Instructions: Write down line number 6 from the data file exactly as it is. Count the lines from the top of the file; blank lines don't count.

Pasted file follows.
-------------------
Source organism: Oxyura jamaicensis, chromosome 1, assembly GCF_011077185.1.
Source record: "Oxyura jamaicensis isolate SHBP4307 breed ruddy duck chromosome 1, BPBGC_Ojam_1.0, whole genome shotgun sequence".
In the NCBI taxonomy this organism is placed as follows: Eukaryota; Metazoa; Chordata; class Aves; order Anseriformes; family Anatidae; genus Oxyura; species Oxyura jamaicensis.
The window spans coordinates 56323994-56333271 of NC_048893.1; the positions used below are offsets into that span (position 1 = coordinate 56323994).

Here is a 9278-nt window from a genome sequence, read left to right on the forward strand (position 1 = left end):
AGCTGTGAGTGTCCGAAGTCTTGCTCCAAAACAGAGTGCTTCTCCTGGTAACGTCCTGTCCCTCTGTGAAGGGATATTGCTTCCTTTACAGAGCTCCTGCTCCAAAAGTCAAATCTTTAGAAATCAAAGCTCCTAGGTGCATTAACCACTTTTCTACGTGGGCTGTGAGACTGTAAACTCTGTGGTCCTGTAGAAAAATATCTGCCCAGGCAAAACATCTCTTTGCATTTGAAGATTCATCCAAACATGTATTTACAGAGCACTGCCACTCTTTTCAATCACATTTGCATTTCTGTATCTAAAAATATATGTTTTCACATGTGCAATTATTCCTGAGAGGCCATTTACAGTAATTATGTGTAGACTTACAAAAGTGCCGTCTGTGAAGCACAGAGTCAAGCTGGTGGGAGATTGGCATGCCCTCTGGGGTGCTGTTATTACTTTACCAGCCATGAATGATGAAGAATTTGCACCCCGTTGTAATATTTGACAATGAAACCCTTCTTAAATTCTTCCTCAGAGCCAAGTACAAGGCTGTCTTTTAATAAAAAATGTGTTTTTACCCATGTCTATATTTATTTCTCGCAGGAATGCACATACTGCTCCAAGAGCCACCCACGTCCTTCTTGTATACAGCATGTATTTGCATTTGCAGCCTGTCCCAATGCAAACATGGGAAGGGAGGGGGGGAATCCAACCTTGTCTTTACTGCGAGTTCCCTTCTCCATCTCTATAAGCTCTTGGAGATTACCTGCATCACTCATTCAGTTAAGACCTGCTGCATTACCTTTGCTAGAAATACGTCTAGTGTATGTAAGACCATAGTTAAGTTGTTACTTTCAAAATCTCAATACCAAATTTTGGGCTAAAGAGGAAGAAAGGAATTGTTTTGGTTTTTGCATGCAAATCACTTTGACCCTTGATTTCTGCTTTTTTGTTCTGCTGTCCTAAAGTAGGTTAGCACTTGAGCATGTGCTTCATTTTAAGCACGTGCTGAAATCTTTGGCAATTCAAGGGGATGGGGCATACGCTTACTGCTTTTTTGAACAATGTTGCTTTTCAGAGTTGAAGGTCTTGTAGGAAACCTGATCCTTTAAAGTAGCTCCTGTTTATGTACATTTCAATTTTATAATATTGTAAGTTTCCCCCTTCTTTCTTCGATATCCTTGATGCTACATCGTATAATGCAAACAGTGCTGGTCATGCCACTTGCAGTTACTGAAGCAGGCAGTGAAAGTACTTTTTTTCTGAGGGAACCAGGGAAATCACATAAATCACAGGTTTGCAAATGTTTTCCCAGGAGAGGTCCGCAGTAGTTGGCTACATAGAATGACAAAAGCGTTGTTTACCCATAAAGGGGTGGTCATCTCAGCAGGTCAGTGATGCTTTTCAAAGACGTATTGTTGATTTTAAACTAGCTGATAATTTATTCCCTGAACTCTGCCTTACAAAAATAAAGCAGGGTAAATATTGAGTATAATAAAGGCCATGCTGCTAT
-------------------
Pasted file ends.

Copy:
AGCTGTGAGTGTCCGAAGTCTTGCTCCAAAACAGAGTGCTTCTCCTGGTAACGTCCTGTCCCTCTGTGAAGGGATATTGCTTCCTTTACAGAGCTCCTGCTCCAAAAGTCAAATCTTTAGAAATCAAAGCTCCTAGGTGCATTAACCACTTTTCTACGTGGGCTGTGAGACTGTAAACTCTGTGGTCCTGTAGAAAAATATCTGCCCAGGCAAAACATCTCTTTGCATTTGAAGATTCATCCAAACATGTATTTACAGAGCACTGCCACTCTTTTCAATCACATTTGCATTTCTGTATCTAAAAATATATGTTTTCACATGTGCAATTATTCCTGAGAGGCCATTTACAGTAATTATGTGTAGACTTACAAAAGTGCCGTCTGTGAAGCACAGAGTCAAGCTGGTGGGAGATTGGCATGCCCTCTGGGGTGCTGTTATTACTTTACCAGCCATGAATGATGAAGAATTTGCACCCCGTTGTAATATTTGACAATGAAACCCTTCTTAAATTCTTCCTCAGAGCCAAGTACAAGGCTGTCTTTTAATAAAAAATGTGTTTTTACCCATGTCTATATTTATTTCTCGCAGGAATGCACATACTGCTCCAAGAGCCACCCACGTCCTTCTTGTATACAGCATGTATTTGCATTTGCAGCCTGTCCCAATGCAAACATGGGAAGGGAGGGGGGGAATCCAACCTTGTCTTTACTGCGAGTTCCCTTCTCCATCTCTATAAGCTCTTGGAGATTACCTGCATCACTCATTCAGTTAAGACCTGCTGCATTACCTTTGCTAGAAATACGTCTAGTGTATGTAAGACCATAGTTAAGTTGTTACTTTCAAAATCTCAATACCAAATTTTGGGCTAAAGAGGAAGAAAGGAATTGTTTTGGTTTTTGCATGCAAATCACTTTGACCCTTGATTTCTGCTTTTTTGTTCTGCTGTCCTAAAGTAGGTTAGCACTTGAGCATGTGCTTCATTTTAAGCACGTGCTGAAATCTTTGGCAATTCAAGGGGATGGGGCATACGCTTACTGCTTTTTTGAACAATGTTGCTTTTCAGAGTTGAAGGTCTTGTAGGAAACCTGATCCTTTAAAGTAGCTCCTGTTTATGTACATTTCAATTTTATAATATTGTAAGTTTCCCCCTTCTTTCTTCGATATCCTTGATGCTACATCGTATAATGCAAACAGTGCTGGTCATGCCACTTGCAGTTACTGAAGCAGGCAGTGAAAGTACTTTTTTTCTGAGGGAACCAGGGAAATCACATAAATCACAGGTTTGCAAATGTTTTCCCAGGAGAGGTCCGCAGTAGTTGGCTACATAGAATGACAAAAGCGTTGTTTACCCATAAAGGGGTGGTCATCTCAGCAGGTCAGTGATGCTTTTCAAAGACGTATTGTTGATTTTAAACTAGCTGATAATTTATTCCCTGAACTCTGCCTTACAAAAATAAAGCAGGGTAAATATTGAGTATAATAAAGGCCATGCTGCTAT